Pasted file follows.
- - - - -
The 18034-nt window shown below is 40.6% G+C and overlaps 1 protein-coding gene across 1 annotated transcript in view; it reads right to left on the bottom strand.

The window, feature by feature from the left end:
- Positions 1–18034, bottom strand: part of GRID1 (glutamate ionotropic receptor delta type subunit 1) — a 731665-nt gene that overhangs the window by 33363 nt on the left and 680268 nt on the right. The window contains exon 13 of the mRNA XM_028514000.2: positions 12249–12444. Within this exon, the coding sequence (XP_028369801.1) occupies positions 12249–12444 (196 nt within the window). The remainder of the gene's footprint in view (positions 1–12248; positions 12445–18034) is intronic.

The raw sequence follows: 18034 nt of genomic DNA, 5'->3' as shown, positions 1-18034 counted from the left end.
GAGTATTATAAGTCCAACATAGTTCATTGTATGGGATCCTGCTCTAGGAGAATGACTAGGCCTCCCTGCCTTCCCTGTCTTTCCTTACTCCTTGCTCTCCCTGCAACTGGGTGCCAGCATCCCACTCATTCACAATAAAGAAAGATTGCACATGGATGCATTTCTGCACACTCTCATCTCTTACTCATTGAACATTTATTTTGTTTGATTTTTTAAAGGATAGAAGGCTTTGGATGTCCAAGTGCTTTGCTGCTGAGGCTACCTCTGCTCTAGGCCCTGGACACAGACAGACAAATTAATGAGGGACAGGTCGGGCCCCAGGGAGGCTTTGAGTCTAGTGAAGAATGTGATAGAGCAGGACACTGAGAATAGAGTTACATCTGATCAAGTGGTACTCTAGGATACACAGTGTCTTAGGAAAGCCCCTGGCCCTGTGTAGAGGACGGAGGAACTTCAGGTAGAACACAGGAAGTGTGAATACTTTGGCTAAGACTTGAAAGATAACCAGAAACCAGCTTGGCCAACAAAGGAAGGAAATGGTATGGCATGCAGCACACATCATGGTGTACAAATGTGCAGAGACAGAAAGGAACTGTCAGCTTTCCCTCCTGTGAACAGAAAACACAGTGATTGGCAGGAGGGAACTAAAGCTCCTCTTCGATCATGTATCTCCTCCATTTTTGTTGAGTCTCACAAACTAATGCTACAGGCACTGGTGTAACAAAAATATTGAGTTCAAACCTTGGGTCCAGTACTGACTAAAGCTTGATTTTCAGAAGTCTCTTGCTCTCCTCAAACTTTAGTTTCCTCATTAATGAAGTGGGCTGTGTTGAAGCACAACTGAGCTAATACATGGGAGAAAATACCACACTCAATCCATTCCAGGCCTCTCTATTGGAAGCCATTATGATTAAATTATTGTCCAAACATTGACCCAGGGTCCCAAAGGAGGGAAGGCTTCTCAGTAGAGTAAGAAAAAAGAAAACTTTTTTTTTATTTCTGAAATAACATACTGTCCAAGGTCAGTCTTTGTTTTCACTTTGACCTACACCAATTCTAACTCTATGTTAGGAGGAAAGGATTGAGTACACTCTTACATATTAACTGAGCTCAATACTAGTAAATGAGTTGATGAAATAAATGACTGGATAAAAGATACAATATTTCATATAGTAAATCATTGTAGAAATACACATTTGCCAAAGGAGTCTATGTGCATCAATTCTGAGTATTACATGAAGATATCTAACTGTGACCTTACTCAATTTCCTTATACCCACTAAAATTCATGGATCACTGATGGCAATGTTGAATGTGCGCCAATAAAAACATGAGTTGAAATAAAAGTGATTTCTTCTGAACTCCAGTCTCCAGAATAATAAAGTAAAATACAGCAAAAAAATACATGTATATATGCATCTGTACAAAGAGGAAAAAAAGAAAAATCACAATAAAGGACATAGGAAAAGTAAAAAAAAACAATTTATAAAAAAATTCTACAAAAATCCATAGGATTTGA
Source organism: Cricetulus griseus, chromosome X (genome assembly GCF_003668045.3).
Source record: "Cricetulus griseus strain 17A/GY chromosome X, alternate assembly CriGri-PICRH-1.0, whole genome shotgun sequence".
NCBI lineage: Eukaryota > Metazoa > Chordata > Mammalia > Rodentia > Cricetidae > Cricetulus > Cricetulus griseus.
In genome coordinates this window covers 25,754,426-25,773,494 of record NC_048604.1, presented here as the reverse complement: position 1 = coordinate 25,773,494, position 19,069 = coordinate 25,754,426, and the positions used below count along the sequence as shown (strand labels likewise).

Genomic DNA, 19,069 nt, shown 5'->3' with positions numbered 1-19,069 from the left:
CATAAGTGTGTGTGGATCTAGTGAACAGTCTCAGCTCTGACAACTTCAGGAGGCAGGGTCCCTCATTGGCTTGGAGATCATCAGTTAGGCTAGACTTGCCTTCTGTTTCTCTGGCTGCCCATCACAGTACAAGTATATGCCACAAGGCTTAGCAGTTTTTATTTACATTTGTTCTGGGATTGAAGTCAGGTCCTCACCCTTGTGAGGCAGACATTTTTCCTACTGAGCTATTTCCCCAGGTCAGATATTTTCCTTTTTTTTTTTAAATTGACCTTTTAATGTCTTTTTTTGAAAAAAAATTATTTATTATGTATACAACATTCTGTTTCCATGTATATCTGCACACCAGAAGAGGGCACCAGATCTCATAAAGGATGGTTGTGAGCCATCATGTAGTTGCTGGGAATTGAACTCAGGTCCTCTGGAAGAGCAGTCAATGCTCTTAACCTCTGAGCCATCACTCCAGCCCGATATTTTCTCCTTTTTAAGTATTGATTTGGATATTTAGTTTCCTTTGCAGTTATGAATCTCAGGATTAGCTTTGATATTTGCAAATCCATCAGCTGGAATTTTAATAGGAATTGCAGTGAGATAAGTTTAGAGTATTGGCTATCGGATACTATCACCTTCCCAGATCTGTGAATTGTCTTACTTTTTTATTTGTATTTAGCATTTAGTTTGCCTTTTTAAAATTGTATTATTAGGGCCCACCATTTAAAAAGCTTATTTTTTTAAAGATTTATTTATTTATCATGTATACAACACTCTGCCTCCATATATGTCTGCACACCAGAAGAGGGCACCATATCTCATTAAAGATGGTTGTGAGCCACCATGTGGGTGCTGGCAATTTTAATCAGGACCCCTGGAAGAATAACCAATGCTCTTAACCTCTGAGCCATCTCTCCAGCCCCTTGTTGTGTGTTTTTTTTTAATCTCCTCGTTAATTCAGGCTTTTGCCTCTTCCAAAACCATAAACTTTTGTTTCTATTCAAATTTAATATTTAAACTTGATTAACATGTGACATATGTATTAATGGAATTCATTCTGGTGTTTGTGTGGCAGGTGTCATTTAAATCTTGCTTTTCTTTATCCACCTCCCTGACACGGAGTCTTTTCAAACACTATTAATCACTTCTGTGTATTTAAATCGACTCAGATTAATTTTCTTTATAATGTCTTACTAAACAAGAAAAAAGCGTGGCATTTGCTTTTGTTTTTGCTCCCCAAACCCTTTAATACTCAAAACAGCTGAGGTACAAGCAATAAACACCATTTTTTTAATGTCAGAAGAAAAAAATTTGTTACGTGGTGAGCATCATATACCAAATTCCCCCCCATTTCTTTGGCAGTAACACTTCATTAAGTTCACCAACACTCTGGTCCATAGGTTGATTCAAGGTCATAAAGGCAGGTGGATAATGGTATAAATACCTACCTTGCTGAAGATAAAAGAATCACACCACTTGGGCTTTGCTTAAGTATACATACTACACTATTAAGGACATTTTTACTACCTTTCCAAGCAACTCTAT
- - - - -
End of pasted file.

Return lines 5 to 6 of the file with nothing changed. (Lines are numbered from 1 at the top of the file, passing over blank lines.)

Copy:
GAGTATTATAAGTCCAACATAGTTCATTGTATGGGATCCTGCTCTAGGAGAATGACTAGGCCTCCCTGCCTTCCCTGTCTTTCCTTACTCCTTGCTCTCCCTGCAACTGGGTGCCAGCATCCCACTCATTCACAATAAAGAAAGATTGCACATGGATGCATTTCTGCACACTCTCATCTCTTACTCATTGAACATTTATTTTGTTTGATTTTTTAAAGGATAGAAGGCTTTGGATGTCCAAGTGCTTTGCTGCTGAGGCTACCTCTGCTCTAGGCCCTGGACACAGACAGACAAATTAATGAGGGACAGGTCGGGCCCCAGGGAGGCTTTGAGTCTAGTGAAGAATGTGATAGAGCAGGACACTGAGAATAGAGTTACATCTGATCAAGTGGTACTCTAGGATACACAGTGTCTTAGGAAAGCCCCTGGCCCTGTGTAGAGGACGGAGGAACTTCAGGTAGAACACAGGAAGTGTGAATACTTTGGCTAAGACTTGAAAGATAACCAGAAACCAGCTTGGCCAACAAAGGAAGGAAATGGTATGGCATGCAGCACACATCATGGTGTACAAATGTGCAGAGACAGAAAGGAACTGTCAGCTTTCCCTCCTGTGAACAGAAAACACAGTGATTGGCAGGAGGGAACTAAAGCTCCTCTTCGATCATGTATCTCCTCCATTTTTGTTGAGTCTCACAAACTAATGCTACAGGCACTGGTGTAACAAAAATATTGAGTTCAAACCTTGGGTCCAGTACTGACTAAAGCTTGATTTTCAGAAGTCTCTTGCTCTCCTCAAACTTTAGTTTCCTCATTAATGAAGTGGGCTGTGTTGAAGCACAACTGAGCTAATACATGGGAGAAAATACCACACTCAATCCATTCCAGGCCTCTCTATTGGAAGCCATTATGATTAAATTATTGTCCAAACATTGACCCAGGGTCCCAAAGGAGGGAAGGCTTCTCAGTAGAGTAAGAAAAAAGAAAACTTTTTTTTTATTTCTGAAATAACATACTGTCCAAGGTCAGTCTTTGTTTTCACTTTGACCTACACCAATTCTAACTCTATGTTAGGAGGAAAGGATTGAGTACACTCTTACATATTAACTGAGCTCAATACTAGTAAATGAGTTGATGAAATAAATGACTGGATAAAAGATACAATATTTCATATAGTAAATCATTGTAGAAATACACATTTGCCAAAGGAGTCTATGTGCATCAATTCTGAGTATTACATGAAGATATCTAACTGTGACCTTACTCAATTTCCTTATACCCACTAAAATTCATGGATCACTGATGGCAATGTTGAATGTGCGCCAATAAAAACATGAGTTGAAATAAAAGTGATTTCTTCTGAACTCCAGTCTCCAGAATAATAAAGTAAAATACAGCAAAAAAATACATGTATATATGCATCTGTACAAAGAGGAAAAAAAGAAAAATCACAATAAAGGACATAGGAAAAGTAAAAAAAAACAATTTATAAAAAAATTCTACAAAAATCCATAGGATTTGA
Source organism: Cricetulus griseus, chromosome X (genome assembly GCF_003668045.3).